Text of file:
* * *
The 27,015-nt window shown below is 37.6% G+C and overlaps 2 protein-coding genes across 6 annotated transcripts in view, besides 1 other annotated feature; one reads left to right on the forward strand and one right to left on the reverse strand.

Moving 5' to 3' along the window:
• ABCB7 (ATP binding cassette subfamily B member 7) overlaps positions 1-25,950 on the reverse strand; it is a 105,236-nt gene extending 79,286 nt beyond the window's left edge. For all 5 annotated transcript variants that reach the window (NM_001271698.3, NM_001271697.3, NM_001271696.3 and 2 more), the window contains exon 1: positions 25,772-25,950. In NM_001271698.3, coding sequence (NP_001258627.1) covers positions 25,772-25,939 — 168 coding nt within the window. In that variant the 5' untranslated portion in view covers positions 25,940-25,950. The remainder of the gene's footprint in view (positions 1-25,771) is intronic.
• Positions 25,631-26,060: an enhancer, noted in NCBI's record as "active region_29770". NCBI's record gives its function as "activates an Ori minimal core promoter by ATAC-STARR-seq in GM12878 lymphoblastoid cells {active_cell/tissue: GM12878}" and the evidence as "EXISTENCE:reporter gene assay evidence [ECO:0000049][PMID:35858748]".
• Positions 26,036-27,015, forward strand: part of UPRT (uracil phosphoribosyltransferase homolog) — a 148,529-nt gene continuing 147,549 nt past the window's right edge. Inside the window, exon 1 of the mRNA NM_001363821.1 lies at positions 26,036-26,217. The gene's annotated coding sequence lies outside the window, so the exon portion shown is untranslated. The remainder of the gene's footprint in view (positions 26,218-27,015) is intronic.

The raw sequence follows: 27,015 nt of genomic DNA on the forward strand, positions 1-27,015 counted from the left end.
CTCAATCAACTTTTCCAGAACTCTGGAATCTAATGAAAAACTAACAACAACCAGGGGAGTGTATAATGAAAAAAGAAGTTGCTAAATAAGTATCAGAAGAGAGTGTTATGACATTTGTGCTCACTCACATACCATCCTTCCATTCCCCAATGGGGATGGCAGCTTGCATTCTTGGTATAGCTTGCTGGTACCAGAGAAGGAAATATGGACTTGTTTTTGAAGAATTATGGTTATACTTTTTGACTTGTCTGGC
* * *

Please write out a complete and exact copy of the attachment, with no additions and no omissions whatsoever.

The 27,015-nt window shown below is 37.6% G+C and overlaps 2 protein-coding genes across 6 annotated transcripts in view, besides 1 other annotated feature; one reads left to right on the forward strand and one right to left on the reverse strand.

Moving 5' to 3' along the window:
• ABCB7 (ATP binding cassette subfamily B member 7) overlaps positions 1-25,950 on the reverse strand; it is a 105,236-nt gene extending 79,286 nt beyond the window's left edge. For all 5 annotated transcript variants that reach the window (NM_001271698.3, NM_001271697.3, NM_001271696.3 and 2 more), the window contains exon 1: positions 25,772-25,950. In NM_001271698.3, coding sequence (NP_001258627.1) covers positions 25,772-25,939 — 168 coding nt within the window. In that variant the 5' untranslated portion in view covers positions 25,940-25,950. The remainder of the gene's footprint in view (positions 1-25,771) is intronic.
• Positions 25,631-26,060: an enhancer, noted in NCBI's record as "active region_29770". NCBI's record gives its function as "activates an Ori minimal core promoter by ATAC-STARR-seq in GM12878 lymphoblastoid cells {active_cell/tissue: GM12878}" and the evidence as "EXISTENCE:reporter gene assay evidence [ECO:0000049][PMID:35858748]".
• Positions 26,036-27,015, forward strand: part of UPRT (uracil phosphoribosyltransferase homolog) — a 148,529-nt gene continuing 147,549 nt past the window's right edge. Inside the window, exon 1 of the mRNA NM_001363821.1 lies at positions 26,036-26,217. The gene's annotated coding sequence lies outside the window, so the exon portion shown is untranslated. The remainder of the gene's footprint in view (positions 26,218-27,015) is intronic.

The raw sequence follows: 27,015 nt of genomic DNA on the forward strand, positions 1-27,015 counted from the left end.
CTCAATCAACTTTTCCAGAACTCTGGAATCTAATGAAAAACTAACAACAACCAGGGGAGTGTATAATGAAAAAAGAAGTTGCTAAATAAGTATCAGAAGAGAGTGTTATGACATTTGTGCTCACTCACATACCATCCTTCCATTCCCCAATGGGGATGGCAGCTTGCATTCTTGGTATAGCTTGCTGGTACCAGAGAAGGAAATATGGACTTGTTTTTGAAGAATTATGGTTATACTTTTTGACTTGTCTGGC